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The Editor cannot conclude this address, without mentioning his obligations to Mr. RAWORTH's useful and interesting publication, the “ Cambridge University Calendar ;” which has spared him an infinite deal of labour, and afforded him an appropriate and amusing Introduction.

1

CON T E N T S.

ix

Х 106 115 78

119 121 72

93 (Fairs

98 90

112 21

90

102

95 XVIII

89

D ADDENBROOKE's Hospital 90 Degrees, account of Amusements,&c. of Cambridge 92

when conferred Arrington

i Denny Abbey B

Devil's Ditch

Downing college Balls, Commencement, &c. 93

E Barnwell

104 Bene't college

18 Ely, description of Bishops and eminent characters, a

Cathedral of list of subjoined to their respec

Emmanuel college tive colleges.

F
Book Society, &c.
Botanic Garden

9 Free School Burwell, account of

117

G
dreadful fire at ib. Gogmagog Hills
С

Gonville and Caius college
Caius college

21 Grammar school Cam, (river)

H Cambridge, ftown) origin of 81 Harraden's views

description of 84 Heads of colleges, list of

population of 85 Hobson, the carrier Cambridgeshire, description of 102 Honorary degrees, on whom Carriers

129 conferred Castle of Cambridge, &c.

9 Hospital [Addenbrookes] Castle Hill

ib. Catherine Hall

48

Jail, Town Catledge Hall

114

Jesus college Ceremonies, University

Impington Charitable institutions

90 Inns, at Cambridge Chesterton

105 St. John's college Childersley

107 Chippenham park

18

K Christ's college

King's college

52 Churches in Cambridge

86

Chapel Circulating Library

Kneesworth house

97 Clare Hall

L Coaches, (stage)

128 Library, University Coffee Houses

Circulating
Concerts, at Cambridge
Conduit, in the market place 89 Long Stanton
Corporation of Cambridge 85

M
Grand days held by 101 Madingley
Corpus Chrifti college

Magdalen college
Sex Bene't Market-place &c.
Cottenham

106 St. Mary's, the University County, description of

church,

ix 90

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12

98
92 Linton

6 97 113 106

107 59 88

102

86 102

22

128

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124

Masters and Teachers in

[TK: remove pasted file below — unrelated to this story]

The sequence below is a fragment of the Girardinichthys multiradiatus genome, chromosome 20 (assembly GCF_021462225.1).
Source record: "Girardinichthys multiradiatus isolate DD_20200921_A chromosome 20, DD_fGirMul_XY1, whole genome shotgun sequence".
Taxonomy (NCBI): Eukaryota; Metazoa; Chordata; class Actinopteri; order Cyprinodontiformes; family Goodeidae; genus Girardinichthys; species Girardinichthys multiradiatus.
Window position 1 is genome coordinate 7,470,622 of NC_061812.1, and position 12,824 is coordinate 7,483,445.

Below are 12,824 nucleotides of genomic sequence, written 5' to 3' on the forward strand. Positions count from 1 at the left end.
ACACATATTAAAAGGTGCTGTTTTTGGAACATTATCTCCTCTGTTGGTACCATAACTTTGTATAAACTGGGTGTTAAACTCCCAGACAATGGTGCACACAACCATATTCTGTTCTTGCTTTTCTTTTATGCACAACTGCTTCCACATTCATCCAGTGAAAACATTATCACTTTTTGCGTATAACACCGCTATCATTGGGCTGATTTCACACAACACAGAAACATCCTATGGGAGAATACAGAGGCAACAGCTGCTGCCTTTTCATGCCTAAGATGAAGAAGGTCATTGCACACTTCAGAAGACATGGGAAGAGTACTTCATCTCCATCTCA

Scholarships

xii Cambridge

94 Schools, public Meeting houses

92 Senate, Members of the Members of Parliament

Senate house Midsummer Fair 98 Shire hall

88 Milton, village of 106 Sidney Sussex college

75 N Spinney Abbey

119 Newmarket

115

Stage coaches Number of members in the

Waggons

129 University xiv Sturbridge Fair

99 O

Theatre

100 Offices in the University

Swaff ham 'vi, vii

116 Officers of do.

xviii

T Orders different in the

Teachers and Masters

94 University

viii Terms, of the University Origin of the University

Theatre at Sturbridge Fair IDO - Town

81 Accident at P

Thorney Abbey Paintings, descriptions of fubjoined

Town of Cambridge

81 Town hall

88 to the accounts of the colleges and Buildings.

Trade of Cambridge

94 Pembroke hall

16
Trinity college

61 St. Peter's college

Chapel

63 10 Library

65 Players at Sturbridge Fair Police of Cambridge

85

Trinity hall Population of do.

ib.

U the University

xiv Views(Harraden's of Cambridge 95 Post days at Cambridge

130

University, origin of Prizes, annual

Present state of

vi Proctors,cycle of

xili

Prizes Professors, lift of

Population of

xiy Public schools

Ceremonies
Library

Offices

vi, vii Pythagoras's school

Officers present xviii
Library

6 Q

Church

86 Queen's college

W
R
Rivers in the county

Waggons and carriers
Round church

Wards of Cambridge

87
S
Willingham

114

Wimpole, the feat of the Earl St. John's college

54 of Hardwicke St. Mary's church St. Sepulchre's church

87 | Woodcock (Mrs.) case of 105 Şcarlet, litany, & anthem days xxi

I

92

XX

XV

46

102

129 85

107

86 Wisbech

· 125

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THE NEW

CAMBRIDGE GUIDE,

&c. &c.

ORIGIN OF THE UNIVERSITY

THE origin of this celebrated seat of learning has been

much disputed ; and is so enveloped in the obscurity of the times, that the most diligent researches have never been able to ascertain it indisputably. Without relating therefore, the numerous accounts which have been recorded concerning it ; many of which are manifeftly fabulous, and many of doubtful authority; we shall merely relate the most popular opinions,

The supporters of its antiquity have affirmed that it was founded by Cantaber, a Spaniard, 375 years before the birth of Christ; but

it appears the honour of founding the Univerfity is due to Sigebert, King of the East-Angles, 630 years after Christ; who instituted à School for the instruction of Youth, which moft Authors have agreed to place at Cambridge; but the tamultuous spirit of the times prevented its peaceful continuance, for it is said to have been several times demolished and revived again by fucceeding generations : though the principal merit of restoring it belongs to Edward the Elder, who appointed Professors, &c. and after the Nor. man conquest

, we find it had attained so much celebrity, that Henry I. was educated here ; and, on account of his proficiency, obtained the name of Beauclerc, or the learned fudent.

Originally, as in the filter University, the students hired Halls or Hotels for performing their exercises, and boarded with the townsmen. There is an ancient structure of this kind ftill remaining, called Pythagoras's School, situated Weft of the river ; and, though it is now used only as a barn, is the only relick of the old University. In process of time Colleges were founded and endowed, and the method of Audy rendered more comfortable and easy. The first College appears to have been erected in the Reign of Henry III.

B

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